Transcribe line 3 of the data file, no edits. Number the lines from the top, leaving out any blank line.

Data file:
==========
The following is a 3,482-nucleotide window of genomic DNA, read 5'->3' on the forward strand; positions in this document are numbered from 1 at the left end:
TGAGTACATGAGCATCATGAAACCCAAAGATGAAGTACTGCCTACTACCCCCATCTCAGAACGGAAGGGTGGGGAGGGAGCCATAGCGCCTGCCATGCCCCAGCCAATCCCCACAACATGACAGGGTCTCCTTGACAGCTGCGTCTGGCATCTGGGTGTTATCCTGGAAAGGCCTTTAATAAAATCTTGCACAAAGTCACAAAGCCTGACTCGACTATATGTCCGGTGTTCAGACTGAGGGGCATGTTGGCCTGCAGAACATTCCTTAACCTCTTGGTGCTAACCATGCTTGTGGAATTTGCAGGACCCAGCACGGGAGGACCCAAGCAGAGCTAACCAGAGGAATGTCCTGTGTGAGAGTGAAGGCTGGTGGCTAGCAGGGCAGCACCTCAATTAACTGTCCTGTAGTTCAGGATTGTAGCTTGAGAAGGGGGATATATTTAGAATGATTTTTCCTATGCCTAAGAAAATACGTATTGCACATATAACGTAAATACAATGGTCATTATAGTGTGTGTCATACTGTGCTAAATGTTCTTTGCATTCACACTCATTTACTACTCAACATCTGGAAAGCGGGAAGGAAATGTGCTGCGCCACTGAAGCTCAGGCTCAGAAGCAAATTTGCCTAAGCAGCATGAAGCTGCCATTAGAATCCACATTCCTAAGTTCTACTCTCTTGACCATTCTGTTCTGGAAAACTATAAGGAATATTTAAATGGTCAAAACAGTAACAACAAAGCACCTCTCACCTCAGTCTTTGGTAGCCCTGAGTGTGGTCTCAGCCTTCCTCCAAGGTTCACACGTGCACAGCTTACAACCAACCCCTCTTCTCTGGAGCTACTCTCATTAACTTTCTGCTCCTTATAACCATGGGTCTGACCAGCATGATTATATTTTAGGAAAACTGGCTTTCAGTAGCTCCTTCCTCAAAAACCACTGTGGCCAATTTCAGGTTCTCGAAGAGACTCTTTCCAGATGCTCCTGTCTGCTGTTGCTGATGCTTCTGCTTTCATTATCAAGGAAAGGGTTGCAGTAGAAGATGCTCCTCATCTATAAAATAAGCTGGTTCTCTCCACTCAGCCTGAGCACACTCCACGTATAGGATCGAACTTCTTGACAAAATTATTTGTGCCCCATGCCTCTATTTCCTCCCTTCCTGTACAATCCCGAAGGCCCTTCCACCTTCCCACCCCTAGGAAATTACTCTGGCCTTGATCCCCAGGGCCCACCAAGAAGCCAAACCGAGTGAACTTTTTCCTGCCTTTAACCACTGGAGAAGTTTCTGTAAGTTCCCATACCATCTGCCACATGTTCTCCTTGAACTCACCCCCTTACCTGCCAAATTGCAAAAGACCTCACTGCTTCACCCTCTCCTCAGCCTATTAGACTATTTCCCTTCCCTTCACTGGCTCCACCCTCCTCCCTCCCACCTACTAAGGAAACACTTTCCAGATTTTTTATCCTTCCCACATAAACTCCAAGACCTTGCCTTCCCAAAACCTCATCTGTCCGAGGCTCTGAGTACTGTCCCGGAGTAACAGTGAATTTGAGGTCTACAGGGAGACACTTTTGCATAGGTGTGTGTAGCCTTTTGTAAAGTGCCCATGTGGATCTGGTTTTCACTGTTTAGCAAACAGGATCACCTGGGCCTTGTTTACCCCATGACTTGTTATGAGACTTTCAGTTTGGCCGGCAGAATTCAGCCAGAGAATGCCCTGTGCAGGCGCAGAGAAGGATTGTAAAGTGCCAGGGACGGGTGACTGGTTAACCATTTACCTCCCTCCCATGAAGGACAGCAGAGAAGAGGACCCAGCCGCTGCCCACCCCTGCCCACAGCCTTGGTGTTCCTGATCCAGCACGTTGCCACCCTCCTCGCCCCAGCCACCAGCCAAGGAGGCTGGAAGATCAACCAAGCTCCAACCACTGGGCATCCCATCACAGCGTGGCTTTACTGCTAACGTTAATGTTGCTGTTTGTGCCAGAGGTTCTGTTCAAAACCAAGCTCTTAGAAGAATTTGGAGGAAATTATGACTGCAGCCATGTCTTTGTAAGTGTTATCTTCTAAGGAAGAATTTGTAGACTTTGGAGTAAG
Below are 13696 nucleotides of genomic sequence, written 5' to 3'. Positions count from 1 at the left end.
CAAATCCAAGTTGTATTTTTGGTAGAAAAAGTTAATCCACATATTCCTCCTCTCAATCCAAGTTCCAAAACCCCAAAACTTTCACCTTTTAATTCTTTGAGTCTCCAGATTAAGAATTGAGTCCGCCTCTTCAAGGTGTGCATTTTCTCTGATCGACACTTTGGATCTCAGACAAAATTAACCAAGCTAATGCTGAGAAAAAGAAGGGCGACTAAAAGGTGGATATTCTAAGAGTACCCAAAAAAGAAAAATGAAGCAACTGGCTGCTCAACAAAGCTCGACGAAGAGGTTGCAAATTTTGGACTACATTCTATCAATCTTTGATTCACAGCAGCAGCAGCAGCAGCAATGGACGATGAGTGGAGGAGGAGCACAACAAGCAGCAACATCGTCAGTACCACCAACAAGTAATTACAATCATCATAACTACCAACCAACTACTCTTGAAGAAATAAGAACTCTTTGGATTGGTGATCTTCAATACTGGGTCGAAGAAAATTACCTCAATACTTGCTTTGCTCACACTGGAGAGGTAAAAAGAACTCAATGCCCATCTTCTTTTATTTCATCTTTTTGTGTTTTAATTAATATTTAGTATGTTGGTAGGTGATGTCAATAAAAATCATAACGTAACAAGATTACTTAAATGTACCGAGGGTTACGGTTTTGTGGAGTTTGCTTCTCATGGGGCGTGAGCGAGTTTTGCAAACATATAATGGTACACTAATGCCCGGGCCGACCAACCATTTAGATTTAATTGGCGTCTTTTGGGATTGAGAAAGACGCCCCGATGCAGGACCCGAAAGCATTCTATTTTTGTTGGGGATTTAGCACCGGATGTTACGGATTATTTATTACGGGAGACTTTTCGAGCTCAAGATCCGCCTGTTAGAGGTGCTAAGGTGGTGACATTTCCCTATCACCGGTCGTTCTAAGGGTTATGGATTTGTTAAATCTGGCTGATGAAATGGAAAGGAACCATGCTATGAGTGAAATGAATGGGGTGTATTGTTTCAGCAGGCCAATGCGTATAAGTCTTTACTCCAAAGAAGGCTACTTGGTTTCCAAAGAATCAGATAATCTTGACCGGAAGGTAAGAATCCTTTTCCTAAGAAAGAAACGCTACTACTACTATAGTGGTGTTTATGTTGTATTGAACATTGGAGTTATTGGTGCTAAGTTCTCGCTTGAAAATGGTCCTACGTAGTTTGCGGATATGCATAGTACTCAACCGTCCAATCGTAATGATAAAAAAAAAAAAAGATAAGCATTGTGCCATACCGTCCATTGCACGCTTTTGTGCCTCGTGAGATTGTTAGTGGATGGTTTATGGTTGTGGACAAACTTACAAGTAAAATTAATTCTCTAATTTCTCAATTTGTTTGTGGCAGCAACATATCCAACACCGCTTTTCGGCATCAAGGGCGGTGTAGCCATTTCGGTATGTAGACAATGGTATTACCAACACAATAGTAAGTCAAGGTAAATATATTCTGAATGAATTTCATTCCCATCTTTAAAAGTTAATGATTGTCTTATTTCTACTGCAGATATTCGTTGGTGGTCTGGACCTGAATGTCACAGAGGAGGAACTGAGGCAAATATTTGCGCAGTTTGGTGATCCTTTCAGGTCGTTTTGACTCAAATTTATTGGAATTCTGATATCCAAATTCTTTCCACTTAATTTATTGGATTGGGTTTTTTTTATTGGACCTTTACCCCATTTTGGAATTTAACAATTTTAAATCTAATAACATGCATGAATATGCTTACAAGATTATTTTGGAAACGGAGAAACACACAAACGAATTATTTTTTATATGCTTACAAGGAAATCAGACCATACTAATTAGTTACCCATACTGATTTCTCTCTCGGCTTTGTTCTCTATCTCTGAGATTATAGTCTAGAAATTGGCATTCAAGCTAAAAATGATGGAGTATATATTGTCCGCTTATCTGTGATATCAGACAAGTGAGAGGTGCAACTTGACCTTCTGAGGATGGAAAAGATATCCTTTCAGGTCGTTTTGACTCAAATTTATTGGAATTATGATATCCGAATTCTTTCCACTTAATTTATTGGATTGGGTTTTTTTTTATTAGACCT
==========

Below are 13696 nucleotides of genomic sequence, written 5' to 3'. Positions count from 1 at the left end.